if it's not your ticket. 67, 45, 57, 36, 13, and the gold mega ball number is 14. cnn's omar jimenez is tracking all the excitement. there you are in illinois. i know yesterday you told me you bought five tickets. was one of your five the winning ticket? would you tell? >> reporter: fred, i love you so much, but if i had won, i would not be here. i would be sick today. but this place -- >> sick with happiness. >> reporter: -- is just outside chicago. yeah, sick with happiness. this is the spot where it happened. this is the gas station where the winning ticket was sold, the illinois lottery confirmed. so whoever came in here, over likely this past week since the last drawing tuesday, and picked up their ticket, walked away with a life-changing amount.
we were just talking with an illinois lottery official who told us they're still going through the verification process right now, so this person who technically has a year to come forward to claim their prize wouldn't even be able to do so until after this verification process is done. that means things like taking samples of the ticket stock in this gas station so they can match it up with the winning ticket so they can make sure there isn't any funny business going on, because obviously people would be motivated to do that especially when the amount is $1.28 billion. >> i hate to interrupt you, there's press conference right now involving this mega millions so these words are important too. let's listen in. >> -- the actual amount grew to $1.34 billion last night based on last-minute sales. the winner elected to receive the lump sum option, they would receive $780 million.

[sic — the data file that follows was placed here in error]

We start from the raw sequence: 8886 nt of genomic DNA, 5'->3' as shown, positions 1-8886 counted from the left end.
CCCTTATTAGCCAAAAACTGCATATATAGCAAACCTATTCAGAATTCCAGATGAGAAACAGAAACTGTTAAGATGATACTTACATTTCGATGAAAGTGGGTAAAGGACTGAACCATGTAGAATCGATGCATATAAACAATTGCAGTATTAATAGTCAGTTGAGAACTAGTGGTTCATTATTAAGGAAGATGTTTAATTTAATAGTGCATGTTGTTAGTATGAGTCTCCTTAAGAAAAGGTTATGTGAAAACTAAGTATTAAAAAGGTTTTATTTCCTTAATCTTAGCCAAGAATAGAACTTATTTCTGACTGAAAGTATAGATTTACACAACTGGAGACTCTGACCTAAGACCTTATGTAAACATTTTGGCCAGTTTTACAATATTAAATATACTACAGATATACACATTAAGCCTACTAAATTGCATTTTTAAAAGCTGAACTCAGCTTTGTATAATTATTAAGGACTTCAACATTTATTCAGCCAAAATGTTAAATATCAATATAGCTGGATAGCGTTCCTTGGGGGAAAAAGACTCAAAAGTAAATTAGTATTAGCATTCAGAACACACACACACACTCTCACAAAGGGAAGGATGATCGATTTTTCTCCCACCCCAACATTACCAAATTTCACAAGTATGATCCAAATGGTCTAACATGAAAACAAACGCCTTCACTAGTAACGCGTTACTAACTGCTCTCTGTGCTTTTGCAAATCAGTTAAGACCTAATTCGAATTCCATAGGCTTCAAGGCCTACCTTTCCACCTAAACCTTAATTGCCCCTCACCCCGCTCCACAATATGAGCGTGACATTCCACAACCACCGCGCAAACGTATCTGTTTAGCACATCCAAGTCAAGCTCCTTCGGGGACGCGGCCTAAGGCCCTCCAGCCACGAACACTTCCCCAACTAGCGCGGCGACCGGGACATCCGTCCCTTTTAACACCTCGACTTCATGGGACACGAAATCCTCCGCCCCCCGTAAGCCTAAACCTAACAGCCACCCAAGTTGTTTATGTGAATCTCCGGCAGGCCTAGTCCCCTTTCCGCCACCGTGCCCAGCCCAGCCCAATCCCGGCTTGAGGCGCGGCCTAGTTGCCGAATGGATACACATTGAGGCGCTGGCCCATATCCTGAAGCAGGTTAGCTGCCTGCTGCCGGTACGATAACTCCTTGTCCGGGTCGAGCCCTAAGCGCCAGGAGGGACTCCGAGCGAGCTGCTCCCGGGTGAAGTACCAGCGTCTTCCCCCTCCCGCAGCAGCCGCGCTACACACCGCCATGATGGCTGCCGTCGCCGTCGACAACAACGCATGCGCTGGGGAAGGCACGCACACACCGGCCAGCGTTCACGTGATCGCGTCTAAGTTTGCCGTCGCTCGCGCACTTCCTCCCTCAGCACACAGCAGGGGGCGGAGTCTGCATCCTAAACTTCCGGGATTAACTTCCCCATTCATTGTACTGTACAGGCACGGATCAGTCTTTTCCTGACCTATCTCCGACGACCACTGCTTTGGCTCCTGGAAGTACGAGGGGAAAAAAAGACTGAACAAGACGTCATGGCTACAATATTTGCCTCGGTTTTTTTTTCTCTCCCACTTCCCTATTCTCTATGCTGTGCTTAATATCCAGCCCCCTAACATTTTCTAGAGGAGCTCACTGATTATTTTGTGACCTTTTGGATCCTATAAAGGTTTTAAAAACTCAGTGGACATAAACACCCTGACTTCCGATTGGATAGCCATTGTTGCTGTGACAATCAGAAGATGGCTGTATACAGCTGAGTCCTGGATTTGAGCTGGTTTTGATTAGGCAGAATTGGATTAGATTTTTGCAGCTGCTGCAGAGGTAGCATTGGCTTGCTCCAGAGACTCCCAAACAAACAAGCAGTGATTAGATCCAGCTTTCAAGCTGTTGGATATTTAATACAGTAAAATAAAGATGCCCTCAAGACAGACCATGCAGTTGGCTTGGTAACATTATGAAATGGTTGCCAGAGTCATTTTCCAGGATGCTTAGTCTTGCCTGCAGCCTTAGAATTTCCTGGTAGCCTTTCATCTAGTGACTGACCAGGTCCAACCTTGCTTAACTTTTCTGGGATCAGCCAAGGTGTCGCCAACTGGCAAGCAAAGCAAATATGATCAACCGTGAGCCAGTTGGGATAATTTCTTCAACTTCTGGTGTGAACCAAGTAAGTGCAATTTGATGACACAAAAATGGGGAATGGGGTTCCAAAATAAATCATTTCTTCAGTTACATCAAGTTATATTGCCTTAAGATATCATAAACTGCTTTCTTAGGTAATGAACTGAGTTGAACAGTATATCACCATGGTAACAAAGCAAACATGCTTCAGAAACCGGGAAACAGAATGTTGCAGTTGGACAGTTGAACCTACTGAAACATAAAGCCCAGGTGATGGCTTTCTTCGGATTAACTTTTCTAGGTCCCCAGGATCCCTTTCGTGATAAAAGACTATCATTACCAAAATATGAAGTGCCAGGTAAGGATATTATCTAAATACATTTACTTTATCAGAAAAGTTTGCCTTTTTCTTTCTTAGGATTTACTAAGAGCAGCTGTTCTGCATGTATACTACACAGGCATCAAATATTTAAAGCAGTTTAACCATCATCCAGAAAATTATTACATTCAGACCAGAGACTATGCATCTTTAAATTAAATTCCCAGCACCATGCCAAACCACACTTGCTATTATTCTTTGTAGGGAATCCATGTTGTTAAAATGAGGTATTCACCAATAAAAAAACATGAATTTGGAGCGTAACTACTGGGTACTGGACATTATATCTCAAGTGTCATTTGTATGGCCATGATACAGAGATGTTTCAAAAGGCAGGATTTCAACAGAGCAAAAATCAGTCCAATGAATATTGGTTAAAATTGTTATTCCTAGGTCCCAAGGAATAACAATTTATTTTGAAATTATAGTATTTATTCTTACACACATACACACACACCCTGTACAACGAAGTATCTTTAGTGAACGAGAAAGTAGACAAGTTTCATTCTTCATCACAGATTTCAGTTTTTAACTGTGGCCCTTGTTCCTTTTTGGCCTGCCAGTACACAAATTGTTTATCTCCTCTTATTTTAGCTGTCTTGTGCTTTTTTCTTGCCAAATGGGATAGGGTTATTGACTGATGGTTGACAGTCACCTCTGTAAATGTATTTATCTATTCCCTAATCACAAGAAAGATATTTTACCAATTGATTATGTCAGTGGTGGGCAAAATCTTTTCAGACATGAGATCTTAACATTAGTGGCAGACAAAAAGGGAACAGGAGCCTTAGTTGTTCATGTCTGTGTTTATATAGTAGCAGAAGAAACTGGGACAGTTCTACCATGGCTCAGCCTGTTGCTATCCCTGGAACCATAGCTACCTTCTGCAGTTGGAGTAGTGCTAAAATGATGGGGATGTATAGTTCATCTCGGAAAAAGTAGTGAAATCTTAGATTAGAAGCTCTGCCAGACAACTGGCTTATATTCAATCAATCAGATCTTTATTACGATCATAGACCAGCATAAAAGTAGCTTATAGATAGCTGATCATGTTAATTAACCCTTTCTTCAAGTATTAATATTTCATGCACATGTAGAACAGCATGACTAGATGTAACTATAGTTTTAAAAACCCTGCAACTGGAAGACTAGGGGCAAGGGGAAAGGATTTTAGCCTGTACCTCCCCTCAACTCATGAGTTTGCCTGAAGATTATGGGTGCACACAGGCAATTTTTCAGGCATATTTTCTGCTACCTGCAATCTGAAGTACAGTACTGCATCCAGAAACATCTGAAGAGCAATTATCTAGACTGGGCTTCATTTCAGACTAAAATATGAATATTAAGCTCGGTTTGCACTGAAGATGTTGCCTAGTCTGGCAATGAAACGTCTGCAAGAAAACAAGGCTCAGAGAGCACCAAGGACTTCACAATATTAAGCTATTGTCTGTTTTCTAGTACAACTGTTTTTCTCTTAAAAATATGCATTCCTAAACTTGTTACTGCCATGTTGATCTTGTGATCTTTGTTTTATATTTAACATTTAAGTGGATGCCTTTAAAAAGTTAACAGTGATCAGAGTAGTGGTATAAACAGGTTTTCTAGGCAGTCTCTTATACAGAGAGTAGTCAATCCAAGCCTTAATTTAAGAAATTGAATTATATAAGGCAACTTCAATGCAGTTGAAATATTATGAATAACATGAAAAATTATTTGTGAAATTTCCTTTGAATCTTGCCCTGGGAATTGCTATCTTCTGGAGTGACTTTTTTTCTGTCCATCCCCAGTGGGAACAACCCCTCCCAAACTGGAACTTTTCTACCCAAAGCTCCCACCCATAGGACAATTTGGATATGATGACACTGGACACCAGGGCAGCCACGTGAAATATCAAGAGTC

that winning ticket was sold at a speedway gas station in des plaines, illinois. that lucky retailer will receive a half million dollars in the selling bonus for selling the winning ticket. as far as the winner is concerned, we have not heard from the winner yet. we don't know whether or not they even know they won a prize, so i encourage everyone to check your ticket. the winner has 12 months from the date of the drawing to claim their prize. however they only have 60 days from the date of the drawing to choose whether or not they want to take the cash option or not. there were other winners last night. we had a ticket sold in berkeley. that retailer will receive a
$10,000 cash selling bonus for selling that ticket. with that, we're excited, we're happy that you all are here to join us and would very much welcome and entertain any questions you may have. >> reporter: when is the last time that someone in illinois has won a prize of this size, something similar to this, what was it and how much was it? >> this is the largest jackpot ever won in illinois and the second largest ever won for the game in the u.s. the closest thing that we had here, we had in 2012 a mega millions win for $626 million. but we shared that jackpot with two other states, the player actually won a third of that. >> reporter: folks in the speedway will get a half million dollars, is that a flat fee determination or is it a percentage of whatever the total